Article | Published:

Diffuse large B-cell lymphoma outcome prediction by gene-expression profiling and supervised machine learning


Diffuse large B-cell lymphoma (DLBCL), the most common lymphoid malignancy in adults, is curable in less than 50% of patients. Prognostic models based on pre-treatment characteristics, such as the International Prognostic Index (IPI), are currently used to predict outcome in DLBCL. However, clinical outcome models identify neither the molecular basis of clinical heterogeneity, nor specific therapeutic targets. We analyzed the expression of 6,817 genes in diagnostic tumor specimens from DLBCL patients who received cyclophosphamide, adriamycin, vincristine and prednisone (CHOP)-based chemotherapy, and applied a supervised learning prediction method to identify cured versus fatal or refractory disease. The algorithm classified two categories of patients with very different five-year overall survival rates (70% versus 12%). The model also effectively delineated patients within specific IPI risk categories who were likely to be cured or to die of their disease. Genes implicated in DLBCL outcome included some that regulate responses to B-cell–receptor signaling, critical serine/threonine phosphorylation pathways and apoptosis. Our data indicate that supervised learning classification techniques can predict outcome in DLBCL and identify rational targets for intervention.

Access optionsAccess options

Rent or Buy article

Get time limited or full article access on ReadCube.


All prices are NET prices.


  1. 1

    A clinical evaluation of the International Lymphoma Study Group classification of non-Hodgkin's lymphoma. The Non-Hodgkin's Lymphoma Classification Project. Blood 89, 3909–3918 (1997).

  2. 2

    Shipp, M., Harris, N. & Mauch, P. The non-Hodgkin's lymphomas. in Cancer Principles & Practices of Oncology (eds. DeVita, V.T., Hellman, S. & Rosenberg, S.A) 2165–2220 (Lippincott, Philadelphia, 1997).

  3. 3

    A predictive model for aggressive non-Hodgkin's lymphoma. The International NHL Prognostic Factors Project. N. Engl. J. Med. 329, 987–994 (1993).

  4. 4

    Shipp, M.A. et al. International consensus conference on high-dose therapy with hematopoietic stem cell transplantation in aggressive non-Hodgkin's lymphomas: Report of the jury. J. Clin. Oncol. 17, 423–429 (1999).

  5. 5

    Yakushijin, Y. et al. A directly spliced exon 10-containing CD44 variant promotes the metastasis and homotypic aggregation of aggressive non-Hodgkin's lymphoma. Blood 91, 4282–4291 (1998).

  6. 6

    Terol, M.-J. et al. Expression of the adhesion molecule ICAM-1 in non-Hodgkin's lymphoma: Relationship with tumor dissemination and prognostic importance. J. Clin. Oncol. 16, 35–40 (1998).

  7. 7

    Gascoyne, R. et al. Prognostic significance of bcl-2 protein expression and bcl-2 gene rearrangement in diffuse aggressive non-Hodgkin's lymphoma. Blood 90, 244–251 (1997).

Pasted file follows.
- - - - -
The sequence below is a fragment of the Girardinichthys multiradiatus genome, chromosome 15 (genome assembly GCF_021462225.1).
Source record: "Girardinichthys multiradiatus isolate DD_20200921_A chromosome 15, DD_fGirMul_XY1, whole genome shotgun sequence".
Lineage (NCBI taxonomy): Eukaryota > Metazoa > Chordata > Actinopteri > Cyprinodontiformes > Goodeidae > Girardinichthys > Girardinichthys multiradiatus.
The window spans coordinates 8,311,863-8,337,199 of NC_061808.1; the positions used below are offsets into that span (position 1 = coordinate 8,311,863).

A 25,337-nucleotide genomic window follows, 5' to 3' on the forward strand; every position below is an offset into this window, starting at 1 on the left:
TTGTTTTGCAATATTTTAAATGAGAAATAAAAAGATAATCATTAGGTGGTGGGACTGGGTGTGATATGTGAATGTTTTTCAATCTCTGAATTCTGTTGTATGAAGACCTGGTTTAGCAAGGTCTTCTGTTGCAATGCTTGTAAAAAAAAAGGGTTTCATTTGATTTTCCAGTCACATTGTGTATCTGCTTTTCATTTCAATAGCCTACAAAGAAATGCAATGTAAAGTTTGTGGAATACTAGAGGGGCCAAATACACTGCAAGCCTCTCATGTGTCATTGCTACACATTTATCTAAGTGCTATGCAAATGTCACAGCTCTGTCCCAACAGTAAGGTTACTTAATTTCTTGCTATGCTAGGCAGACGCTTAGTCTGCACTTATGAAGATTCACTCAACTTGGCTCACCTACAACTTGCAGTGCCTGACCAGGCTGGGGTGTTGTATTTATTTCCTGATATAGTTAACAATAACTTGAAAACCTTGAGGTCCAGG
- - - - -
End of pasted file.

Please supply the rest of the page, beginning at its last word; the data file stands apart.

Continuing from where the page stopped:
8. 8

    Kramer, M. et al. Clinical relevance of BCL2, BCL6, and MYC rearrangements in diffuse large B-cell lymphoma. Blood 92, 3152–3162 (1998).

  9. 9

    Ambrosini, G., Adida, C. & Altieri, D. A novel anti-apoptosis gene, survivin, expressed in cancer and lymphoma. Nature Med. 3, 917–921 (1997).

  10. 10

    Salven, P., Teerenhovi, L. & Joensuu, H. A high pretreatment serum vascular endothelial growth factor concentration is associated with poor outcome in non-Hodgkin's lymphoma. Blood 90, 3167–3172 (1997).

  11. 11

    Aguiar, R. et al. BAL is a novel risk-related gene in diffuse large B-cell lymphomas which enhances cellular migration. Blood 96, 4328–4334 (2000).

  12. 12

    Alizadeh, A. et al. Distinct types of diffuse large B-cell lymphoma identified by gene expression profiling. Nature 4051, 503–511 (2000).

  13. 13

    Kuppers, R., Klein, U., Hansmann, M.-L. & Rajewsky, K. Cellular origin or human B-cell lymphomas. N. Engl. J. Med. 341, 1520–1529 (1999).

  14. 14

    Golub, T. et al. Molecular classification of cancer: Class discovery and class prediction by gene expression monitoring. Science 286, 531–537 (1999).

  15. 15

    Cleary, M. et al. Clustering of extensive somatic mutations in the variable region of an immunoglobulin heavy chain gene from a human B cell lymphoma. Cell 44, 97–106 (1986).

  16. 16

    Wood, L. et al. HMG-I/Y, a new c-Myc target gene and potential oncogene. Mol. Cell Biol. 20, 5490–5502 (2000).

  17. 17

    Ilangumaran, S., Borisch, B. & Hoessli, D. Signal transduction via CD44: role of plasma membrane microdomains. Leuk. Lymphoma 35, 455–469 (1999).

  18. 18

    Matarrese, P. et al. Galectin-3 overexpression protects from apoptosis by improving cell adhesion properties. Internal J. Cancer 85, 545–554 (2000).

  19. 19

    Zhang, H. et al. Structural basis of BFL-1 for its interaction with BAX and its anti-apoptotic action in mammalian and yeast cells. J. Biol. Chem. 275, 11092–11099 (2000).

  20. 20

    Lee, H., Dadgostar, H., Cheng, Q., Shu, J. & Cheng, G. NF-κB-mediated up-regulation of Bcl-x and Bfl-1/A1 is required for CD40 survival signaling in B lymphocytes. Proc. Natl. Acad. Sci. USA 96, 9136–9141 (1999).

  21. 21